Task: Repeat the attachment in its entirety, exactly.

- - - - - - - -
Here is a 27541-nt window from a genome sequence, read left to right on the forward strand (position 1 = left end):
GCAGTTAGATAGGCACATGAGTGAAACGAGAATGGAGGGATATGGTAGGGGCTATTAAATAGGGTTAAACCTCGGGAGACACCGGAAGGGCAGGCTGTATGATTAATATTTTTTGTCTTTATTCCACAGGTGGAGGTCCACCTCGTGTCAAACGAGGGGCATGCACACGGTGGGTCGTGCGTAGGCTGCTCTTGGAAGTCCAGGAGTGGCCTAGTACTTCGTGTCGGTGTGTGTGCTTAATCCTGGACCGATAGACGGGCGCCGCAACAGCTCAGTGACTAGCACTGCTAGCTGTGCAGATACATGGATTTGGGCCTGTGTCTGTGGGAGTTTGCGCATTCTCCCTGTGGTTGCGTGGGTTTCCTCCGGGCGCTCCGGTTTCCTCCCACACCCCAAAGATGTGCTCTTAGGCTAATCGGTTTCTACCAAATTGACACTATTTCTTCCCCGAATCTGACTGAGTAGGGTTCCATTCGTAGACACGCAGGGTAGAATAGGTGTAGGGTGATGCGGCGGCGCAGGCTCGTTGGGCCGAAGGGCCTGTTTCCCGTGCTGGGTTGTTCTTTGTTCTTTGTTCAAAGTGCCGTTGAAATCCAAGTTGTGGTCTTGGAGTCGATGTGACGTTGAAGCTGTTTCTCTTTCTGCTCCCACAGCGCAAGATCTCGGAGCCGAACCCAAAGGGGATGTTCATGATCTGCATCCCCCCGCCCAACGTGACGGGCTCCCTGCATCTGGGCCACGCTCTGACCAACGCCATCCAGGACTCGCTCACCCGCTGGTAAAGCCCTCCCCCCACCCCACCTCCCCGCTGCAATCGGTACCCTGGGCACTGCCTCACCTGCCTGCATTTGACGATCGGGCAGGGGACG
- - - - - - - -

Here is a 27541-nt window from a genome sequence, read left to right on the forward strand (position 1 = left end):
GCAGTTAGATAGGCACATGAGTGAAACGAGAATGGAGGGATATGGTAGGGGCTATTAAATAGGGTTAAACCTCGGGAGACACCGGAAGGGCAGGCTGTATGATTAATATTTTTTGTCTTTATTCCACAGGTGGAGGTCCACCTCGTGTCAAACGAGGGGCATGCACACGGTGGGTCGTGCGTAGGCTGCTCTTGGAAGTCCAGGAGTGGCCTAGTACTTCGTGTCGGTGTGTGTGCTTAATCCTGGACCGATAGACGGGCGCCGCAACAGCTCAGTGACTAGCACTGCTAGCTGTGCAGATACATGGATTTGGGCCTGTGTCTGTGGGAGTTTGCGCATTCTCCCTGTGGTTGCGTGGGTTTCCTCCGGGCGCTCCGGTTTCCTCCCACACCCCAAAGATGTGCTCTTAGGCTAATCGGTTTCTACCAAATTGACACTATTTCTTCCCCGAATCTGACTGAGTAGGGTTCCATTCGTAGACACGCAGGGTAGAATAGGTGTAGGGTGATGCGGCGGCGCAGGCTCGTTGGGCCGAAGGGCCTGTTTCCCGTGCTGGGTTGTTCTTTGTTCTTTGTTCAAAGTGCCGTTGAAATCCAAGTTGTGGTCTTGGAGTCGATGTGACGTTGAAGCTGTTTCTCTTTCTGCTCCCACAGCGCAAGATCTCGGAGCCGAACCCAAAGGGGATGTTCATGATCTGCATCCCCCCGCCCAACGTGACGGGCTCCCTGCATCTGGGCCACGCTCTGACCAACGCCATCCAGGACTCGCTCACCCGCTGGTAAAGCCCTCCCCCCACCCCACCTCCCCGCTGCAATCGGTACCCTGGGCACTGCCTCACCTGCCTGCATTTGACGATCGGGCAGGGGACG